Wish I’d read this NYT article before I covered 3,500 km across India by second-class sleeper. Having an Indrail pass would have saved a lot of time waiting in lines for train tickets. As usual, The Man in Seat 61 has lots of info about the Indian Railways and don’t forget to check out Jon Bowen’s epic of surfing and traveling in Tamil Nadu and Kerala.
As temperatures tumble into the single digits here in New England, frozen surfers dream of warmer waves. But before you pull the trigger on your next troppo mission, check out Surfer’s 2013 Airline Baggage Fee Comparison table.
At $200 a board, some airlines just aren’t worth it (yea, I’m looking at you US Air, Continental and United). Vote with your wallet: only fly airlines that charge reasonable fees.
So, yea, it’s a few years after this movie came out; Netflix is kind of slow to add surf pics to the queue. But, for Thomas Campbell‘s paean to wave sliding, the wait was worth it.
This one-and-a-half hour long meditation on surfing features some of the best stylists in the water, including Dave Rastovich, Joel Tudor, Dan Malloy, Alex Knost, Belinda Baggs, Rob Machado, Dane Peterson, Devon Howard, Kassia Meador, and Skip Frye. Locations include California, Costa Rica, Australia, Indonesia, Sri Lanka and New Zealand.
The jazzy score is a perfect counterpoint to this kind of surfing and Campbell’s lens stays with the riders until they complete their waves.
There are a few missteps — a pointless animated interlude and self-consciously corny narration — but overall this is a beautiful record of surfing at its best.
Talk about getting away from it all, Norwegian surfers Inge Wegge and Jørn Nyseth Ranum spent a winter surfing on the northwest coast of Norway. They built a driftwood shack above a cove on the Atlantic-facing side of an island in the area known as Nordland.
We found a picture of their hobbit home on our new favorite shelter mag, FreeCabinPorn, which led us to the documentary film they made about their adventure. Here’s the English language trailer for the film, North of the Sun.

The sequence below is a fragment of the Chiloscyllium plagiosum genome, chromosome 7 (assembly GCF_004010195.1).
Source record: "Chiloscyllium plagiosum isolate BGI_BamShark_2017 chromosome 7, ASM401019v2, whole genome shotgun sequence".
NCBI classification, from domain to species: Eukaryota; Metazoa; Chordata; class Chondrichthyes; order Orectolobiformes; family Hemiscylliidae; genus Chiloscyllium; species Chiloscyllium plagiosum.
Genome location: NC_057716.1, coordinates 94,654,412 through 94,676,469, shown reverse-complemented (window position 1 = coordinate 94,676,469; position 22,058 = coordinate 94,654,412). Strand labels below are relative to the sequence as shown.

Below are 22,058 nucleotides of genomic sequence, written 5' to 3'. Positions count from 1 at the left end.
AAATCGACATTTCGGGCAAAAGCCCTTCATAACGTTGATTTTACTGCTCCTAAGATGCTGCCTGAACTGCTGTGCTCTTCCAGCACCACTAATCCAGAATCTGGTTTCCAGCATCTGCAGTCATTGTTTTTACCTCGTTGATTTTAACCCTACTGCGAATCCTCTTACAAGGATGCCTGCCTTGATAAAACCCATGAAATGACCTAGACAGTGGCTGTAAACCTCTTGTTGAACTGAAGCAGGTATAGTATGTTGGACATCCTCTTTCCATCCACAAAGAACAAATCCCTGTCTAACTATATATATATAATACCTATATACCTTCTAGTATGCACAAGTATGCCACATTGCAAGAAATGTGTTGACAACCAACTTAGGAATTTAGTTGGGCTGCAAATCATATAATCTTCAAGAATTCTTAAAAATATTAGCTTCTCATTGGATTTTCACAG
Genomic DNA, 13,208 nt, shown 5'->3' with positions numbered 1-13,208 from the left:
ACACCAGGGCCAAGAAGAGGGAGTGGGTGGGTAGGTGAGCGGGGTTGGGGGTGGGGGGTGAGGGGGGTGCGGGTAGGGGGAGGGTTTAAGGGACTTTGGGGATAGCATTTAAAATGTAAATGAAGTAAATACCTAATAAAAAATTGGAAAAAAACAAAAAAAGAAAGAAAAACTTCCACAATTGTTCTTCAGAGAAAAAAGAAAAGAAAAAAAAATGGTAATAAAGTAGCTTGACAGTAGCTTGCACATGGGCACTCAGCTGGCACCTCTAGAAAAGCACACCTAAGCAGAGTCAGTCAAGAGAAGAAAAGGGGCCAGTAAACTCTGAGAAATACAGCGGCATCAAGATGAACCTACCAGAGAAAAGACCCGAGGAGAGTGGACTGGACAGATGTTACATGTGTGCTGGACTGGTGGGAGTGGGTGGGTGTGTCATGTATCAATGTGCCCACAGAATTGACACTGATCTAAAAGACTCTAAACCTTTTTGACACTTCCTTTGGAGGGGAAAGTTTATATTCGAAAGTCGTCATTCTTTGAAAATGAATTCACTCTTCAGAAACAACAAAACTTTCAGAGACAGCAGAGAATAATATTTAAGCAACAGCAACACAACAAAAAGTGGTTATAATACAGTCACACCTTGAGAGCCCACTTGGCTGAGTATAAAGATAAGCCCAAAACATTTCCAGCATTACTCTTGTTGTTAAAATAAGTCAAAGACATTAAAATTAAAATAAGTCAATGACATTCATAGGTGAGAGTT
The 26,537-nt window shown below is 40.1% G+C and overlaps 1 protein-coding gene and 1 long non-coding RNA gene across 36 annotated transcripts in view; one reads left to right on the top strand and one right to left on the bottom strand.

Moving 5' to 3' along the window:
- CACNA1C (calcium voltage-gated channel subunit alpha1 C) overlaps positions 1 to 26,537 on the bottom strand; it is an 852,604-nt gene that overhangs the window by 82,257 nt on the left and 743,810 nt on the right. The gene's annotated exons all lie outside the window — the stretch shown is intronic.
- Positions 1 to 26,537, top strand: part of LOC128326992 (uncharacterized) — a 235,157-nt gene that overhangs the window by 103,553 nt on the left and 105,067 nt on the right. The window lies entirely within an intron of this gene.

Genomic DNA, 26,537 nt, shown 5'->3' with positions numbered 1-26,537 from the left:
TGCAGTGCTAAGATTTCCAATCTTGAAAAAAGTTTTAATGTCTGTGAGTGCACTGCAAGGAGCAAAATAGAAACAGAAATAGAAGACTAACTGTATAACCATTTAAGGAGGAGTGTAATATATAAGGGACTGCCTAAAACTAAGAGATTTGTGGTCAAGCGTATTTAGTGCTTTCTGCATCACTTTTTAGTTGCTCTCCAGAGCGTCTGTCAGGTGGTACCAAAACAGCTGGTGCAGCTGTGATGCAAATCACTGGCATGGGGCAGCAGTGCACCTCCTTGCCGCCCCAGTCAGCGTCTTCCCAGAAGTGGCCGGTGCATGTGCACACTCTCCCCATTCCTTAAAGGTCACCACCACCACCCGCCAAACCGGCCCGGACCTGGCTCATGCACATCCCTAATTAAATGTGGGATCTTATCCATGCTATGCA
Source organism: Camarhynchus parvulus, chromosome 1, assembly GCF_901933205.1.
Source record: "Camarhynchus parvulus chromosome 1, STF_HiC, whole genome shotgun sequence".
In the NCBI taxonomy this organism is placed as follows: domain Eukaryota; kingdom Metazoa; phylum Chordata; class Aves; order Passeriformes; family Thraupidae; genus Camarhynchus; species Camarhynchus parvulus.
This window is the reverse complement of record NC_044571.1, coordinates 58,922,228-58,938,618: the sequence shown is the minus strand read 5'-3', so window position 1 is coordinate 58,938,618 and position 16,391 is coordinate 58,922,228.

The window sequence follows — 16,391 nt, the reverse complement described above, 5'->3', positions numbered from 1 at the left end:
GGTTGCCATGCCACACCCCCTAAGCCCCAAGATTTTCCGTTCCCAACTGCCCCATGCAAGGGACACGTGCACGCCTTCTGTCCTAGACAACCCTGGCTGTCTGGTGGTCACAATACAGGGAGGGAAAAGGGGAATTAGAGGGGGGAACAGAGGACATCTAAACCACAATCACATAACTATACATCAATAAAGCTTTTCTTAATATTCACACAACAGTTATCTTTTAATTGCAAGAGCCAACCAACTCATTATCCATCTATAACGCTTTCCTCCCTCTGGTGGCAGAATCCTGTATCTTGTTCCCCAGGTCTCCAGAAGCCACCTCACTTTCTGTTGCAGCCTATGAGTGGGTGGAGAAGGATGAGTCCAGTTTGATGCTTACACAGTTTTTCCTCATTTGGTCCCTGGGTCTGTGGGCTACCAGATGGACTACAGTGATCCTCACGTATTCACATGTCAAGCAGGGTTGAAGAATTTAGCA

Matt Whitehead is upholding the grand tradition of Aussie travelers who go far on very little. With his hybrid Bilenky-Surly touring machine he has ridden from Nova Scotia to Central America. He’s in the middle of another trip now. Looks like he’s camped on a pointbreak somewhere in central Baja. The above video is from Korduroy.tv, a growing channel for DIY surfing.
Find out more about Mr. Whitehead’s ongoing travels at Matt’s site.
Manly-Freshwater Beach was named Australia’s first World Surfing Reserve today. The Mayor of Manly, the Governor of New South Wales and Kelly Slater turned out for the dedication ceremony Saturday, the Sydney Morning Herald reported. The beach, located just north of the entrance to Sydney harbor, is considered the birthplace of Australian surfing with the earliest account of Aussie boardriding happening at a surf carnival there in 1912 and Duke Kahanamoku showing up to ride a few two years later.
The World Surfing Reserves initiative is an outgrowth of Save the Waves and Australia’s National Surfing Reserves organization. It’s modeled on UNESCO’s World Heritage Sites, although it lacks the sanction of that international body.
The idea that surf breaks have some economic and social value to people other than surfers has been around for some time. The Bell’s Beach Surfing Reserve in Victoria, was formed in 1973. The legendary Easter surf contest at Bell’s has been running for 50 years and the nearby town of Torquay owes much of its growth to surfing.
Other municipalities are waking up to the benefits surfing can bring. Santa Cruz is slated to become the next World Surf Reserve in April.
Netflix brought us this moody, mostly black and white meditation on surfing by Patrick Trefz. Thread starts with a collaboration between Joel Tudor and photographer Michael Halsband and then sort of meanders from La Cote Basque to Africa, Hawaii and Northern California. Along the way Trefz stops to chat with Joe Curren, Rusty and Greg Long, the Campbell Brothers, Taylor Knox and Tom Carrol. Toward the end there’s a short bio on chef, surfer and sand artist Jim Denevan. Although there’s a lot of characters in the hour and a half film, it seems almost wordless. Trefz’s camerawork and excellent soundtrack captures a feeling, almost a sense of knowing, that comes with years of surf and travel. Definately worth a look. For more on filmmaker and photographer Patrick Trefz, see his website.